This is not to say that Fantasy fans are accepting of exaggerations without insisting on their proper grounding in well-defined sets of rules (known, in Fantasy terms, as “world-building”).

We know that Fantasy isn’t real. But it needs to seem real in order to be effective. So a careful rendering of natural and supernatural laws, and the creation of a framework within which the actions and incidents of the story occur with rigorous measures of proportion and consistency, are wholly necessary. If not, then Fantasy becomes more like a prose version of nonsense poetry – not a hypothetical reality but a mockery of one (I’m looking at you, Tom Bombadil).

The experienced Fantasy fan is addicted to Fantasy elements and has a high level of tolerance for them.

3. Unimagined Worlds

By contrast, most people in the world (if they are privileged enough to have the access) prefer to keep their mental engagements with fiction quite rigid and tight and confined to expectations of realism as a priority, if not an actual precondition.

For them, fiction needs to demonstrate a mimetic correspondence to reality in terms of what is known to be possible in order to make it acceptable and capable of being taken seriously. This is all very superficial, of course, but that’s the way that 90% of human thinking happens. It tends to riff off of shallow assumptions and value-judgments rather than carefully wrought considerations or proven ideas.

Fantasy elements are not necessarily unattractive to the minions who prefer pitifully mundane soap operas to the lavish inventions of super-imagined worlds. But the defining elements of Fantasy don’t sit well with most people, whose imaginations, generic preferences and reading tastes are not so elastic, and in no way inclined towards “a willing suspension of disbelief for the moment” that Fantasy requires of them.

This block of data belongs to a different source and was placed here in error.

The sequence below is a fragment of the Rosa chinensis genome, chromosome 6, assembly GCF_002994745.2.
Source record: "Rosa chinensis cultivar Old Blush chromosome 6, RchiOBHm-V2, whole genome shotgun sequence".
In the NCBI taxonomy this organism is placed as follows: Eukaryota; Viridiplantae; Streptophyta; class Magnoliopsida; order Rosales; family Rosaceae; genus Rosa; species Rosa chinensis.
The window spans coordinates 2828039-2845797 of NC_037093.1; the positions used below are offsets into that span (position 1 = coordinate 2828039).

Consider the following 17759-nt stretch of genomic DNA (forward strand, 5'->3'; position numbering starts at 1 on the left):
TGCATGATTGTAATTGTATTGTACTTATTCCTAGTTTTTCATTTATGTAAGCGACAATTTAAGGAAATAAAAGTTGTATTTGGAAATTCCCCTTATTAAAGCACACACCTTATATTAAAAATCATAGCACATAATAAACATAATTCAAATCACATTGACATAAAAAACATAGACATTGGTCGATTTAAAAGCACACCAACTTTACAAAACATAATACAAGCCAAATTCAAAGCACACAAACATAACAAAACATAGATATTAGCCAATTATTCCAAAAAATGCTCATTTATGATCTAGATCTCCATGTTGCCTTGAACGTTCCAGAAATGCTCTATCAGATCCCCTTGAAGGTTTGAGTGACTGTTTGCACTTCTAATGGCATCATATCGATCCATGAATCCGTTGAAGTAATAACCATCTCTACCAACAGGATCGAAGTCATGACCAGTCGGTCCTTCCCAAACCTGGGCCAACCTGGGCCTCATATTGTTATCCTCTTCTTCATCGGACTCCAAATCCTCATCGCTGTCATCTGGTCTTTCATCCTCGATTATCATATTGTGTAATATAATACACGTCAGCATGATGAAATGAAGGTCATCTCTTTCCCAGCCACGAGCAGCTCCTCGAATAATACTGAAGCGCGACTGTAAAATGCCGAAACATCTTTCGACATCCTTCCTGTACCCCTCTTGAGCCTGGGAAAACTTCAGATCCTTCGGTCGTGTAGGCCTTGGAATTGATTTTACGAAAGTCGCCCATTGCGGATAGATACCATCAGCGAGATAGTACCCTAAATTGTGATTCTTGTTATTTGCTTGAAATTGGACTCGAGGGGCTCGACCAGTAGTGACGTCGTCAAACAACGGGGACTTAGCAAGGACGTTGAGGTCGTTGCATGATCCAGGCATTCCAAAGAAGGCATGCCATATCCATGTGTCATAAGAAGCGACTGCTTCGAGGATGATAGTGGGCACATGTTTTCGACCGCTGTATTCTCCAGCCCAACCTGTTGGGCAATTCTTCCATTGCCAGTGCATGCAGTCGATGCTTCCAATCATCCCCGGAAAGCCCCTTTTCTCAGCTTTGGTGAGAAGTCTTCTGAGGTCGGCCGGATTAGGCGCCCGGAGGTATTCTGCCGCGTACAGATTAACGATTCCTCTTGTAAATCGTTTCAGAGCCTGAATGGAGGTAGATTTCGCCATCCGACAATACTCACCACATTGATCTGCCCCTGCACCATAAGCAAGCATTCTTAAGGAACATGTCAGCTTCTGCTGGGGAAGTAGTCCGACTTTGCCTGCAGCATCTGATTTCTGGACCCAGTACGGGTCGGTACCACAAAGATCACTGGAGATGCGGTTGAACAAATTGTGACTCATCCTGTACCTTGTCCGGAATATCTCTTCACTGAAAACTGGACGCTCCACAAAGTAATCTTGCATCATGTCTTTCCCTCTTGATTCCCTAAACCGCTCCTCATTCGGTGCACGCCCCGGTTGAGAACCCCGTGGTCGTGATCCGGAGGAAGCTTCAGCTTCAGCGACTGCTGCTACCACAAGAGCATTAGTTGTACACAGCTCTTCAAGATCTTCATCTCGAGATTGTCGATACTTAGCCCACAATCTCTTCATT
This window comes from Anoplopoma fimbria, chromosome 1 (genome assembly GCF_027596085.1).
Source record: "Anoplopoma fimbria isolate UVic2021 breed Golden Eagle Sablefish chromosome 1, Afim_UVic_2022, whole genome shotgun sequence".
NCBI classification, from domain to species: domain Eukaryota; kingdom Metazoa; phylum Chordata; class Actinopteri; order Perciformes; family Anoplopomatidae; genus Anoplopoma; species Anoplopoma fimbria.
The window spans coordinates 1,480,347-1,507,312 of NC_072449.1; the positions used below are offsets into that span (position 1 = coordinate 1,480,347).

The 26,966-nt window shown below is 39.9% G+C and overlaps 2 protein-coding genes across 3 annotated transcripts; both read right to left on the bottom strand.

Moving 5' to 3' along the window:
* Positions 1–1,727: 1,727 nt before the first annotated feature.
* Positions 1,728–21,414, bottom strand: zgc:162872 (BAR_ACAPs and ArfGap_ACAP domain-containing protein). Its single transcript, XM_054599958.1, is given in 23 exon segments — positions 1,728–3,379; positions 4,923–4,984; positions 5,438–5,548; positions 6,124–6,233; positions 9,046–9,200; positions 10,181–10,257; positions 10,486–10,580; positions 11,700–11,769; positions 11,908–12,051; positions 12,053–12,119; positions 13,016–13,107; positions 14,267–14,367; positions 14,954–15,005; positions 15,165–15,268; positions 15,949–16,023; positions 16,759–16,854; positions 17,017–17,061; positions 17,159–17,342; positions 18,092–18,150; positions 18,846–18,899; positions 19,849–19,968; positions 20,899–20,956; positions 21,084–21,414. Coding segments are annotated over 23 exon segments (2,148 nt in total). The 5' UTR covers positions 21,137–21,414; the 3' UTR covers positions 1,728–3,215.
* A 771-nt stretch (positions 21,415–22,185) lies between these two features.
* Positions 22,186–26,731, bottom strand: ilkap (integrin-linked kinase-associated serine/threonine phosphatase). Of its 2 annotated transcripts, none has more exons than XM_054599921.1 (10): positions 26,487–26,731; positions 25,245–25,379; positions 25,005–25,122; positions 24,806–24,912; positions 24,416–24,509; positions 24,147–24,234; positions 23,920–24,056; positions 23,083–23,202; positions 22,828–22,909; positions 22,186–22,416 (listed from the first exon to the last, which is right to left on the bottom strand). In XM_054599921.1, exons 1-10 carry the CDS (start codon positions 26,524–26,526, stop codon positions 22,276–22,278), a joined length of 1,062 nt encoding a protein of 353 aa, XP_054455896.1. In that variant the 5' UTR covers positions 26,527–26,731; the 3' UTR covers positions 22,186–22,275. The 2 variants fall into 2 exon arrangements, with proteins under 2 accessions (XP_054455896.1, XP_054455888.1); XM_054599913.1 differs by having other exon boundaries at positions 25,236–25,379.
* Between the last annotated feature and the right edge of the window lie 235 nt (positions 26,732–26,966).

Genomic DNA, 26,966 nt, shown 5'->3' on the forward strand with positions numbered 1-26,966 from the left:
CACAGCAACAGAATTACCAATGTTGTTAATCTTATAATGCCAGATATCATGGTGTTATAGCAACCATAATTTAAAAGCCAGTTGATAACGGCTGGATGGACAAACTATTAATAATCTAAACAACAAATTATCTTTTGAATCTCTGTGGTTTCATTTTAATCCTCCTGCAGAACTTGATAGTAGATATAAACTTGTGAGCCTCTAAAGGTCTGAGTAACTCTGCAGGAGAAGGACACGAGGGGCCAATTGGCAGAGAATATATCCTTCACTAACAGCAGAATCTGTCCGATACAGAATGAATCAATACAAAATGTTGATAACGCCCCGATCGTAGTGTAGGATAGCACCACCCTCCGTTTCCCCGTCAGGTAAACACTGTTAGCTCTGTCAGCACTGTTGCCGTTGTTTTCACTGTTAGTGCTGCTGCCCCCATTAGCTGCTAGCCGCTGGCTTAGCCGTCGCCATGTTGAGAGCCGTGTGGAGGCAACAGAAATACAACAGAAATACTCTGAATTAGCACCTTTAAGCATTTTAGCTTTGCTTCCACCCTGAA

It is evident, then, that Game of Thrones is doing something that unlocks the in-built prejudices of the TV zombies. It somehow broadens the appeal of Fantasy beyond the closed doors of fandom. It reaches into the collective head space of the masses like a magic spell and, in doing so, sticks to a single, solid principle: of keeping it real.

4. Fantasy at a Distance

By placing the fantastical elements at a distance, on the periphery rather than the core ground of the fantasy setting, Game of Thrones makes Fantasy acceptable, palatable and reasonable enough for anyone to latch on to.

Wights, dragons, dire wolves, shape shifters, magic-users, do exist. But they are placed at a distance from the hub of human affairs, with no presence in the central arenas of King’s Landing, Winterfell, Casterly Rock, the Iron Isles, or Westeros whatsoever. The dire wolves are an exception; but their supernatural attributes are only hinted at rather than revealed with outright certainty.

Even the tabloid press, hell bent on feeding its readership with the artificial sweeteners of Reality TV and celebrity peep shows – cannot resist the allure of “Game of Thrones”. Fantasy that keeps fantasy at a distance hits a magic spot – a common denominator that, in the context of entertainment, strikes a chord on the human banjo that reverberates for all time.

At the same time, the fantastical elements are quite limited in number – can even be counted on one hand. But it is their absence from the foreground of the story, followed by their gradual infiltration of the core aspects of its plots and scenes, which defines them. This gradual infiltration has the effect of habituating our sensibilities to the extent and presence of the fantasy elements as predominant factors in the narrative overall.

The imagination is gradually stretched to accommodate the phantasmagoric influences of the periphery.

Martin, in effect, de-fantasises Fantasy in a way that allows it to reach and appeal to a far wider variety of readers than it normally tends to. He hypnotises us with psycho-dynamic inducements and thrills, and then, by glacial stages of exposure, as if exposing us to a phobic distress in order to cure it, he allows us to develop a capacity to make sense of the impossible, to make the impossible seem real within our crudely sceptical minds.

Game of Thrones rises to the challenge of taking on the bitter world of naysayers, doubters, scoffers and Philistines of all stripes.

And wins.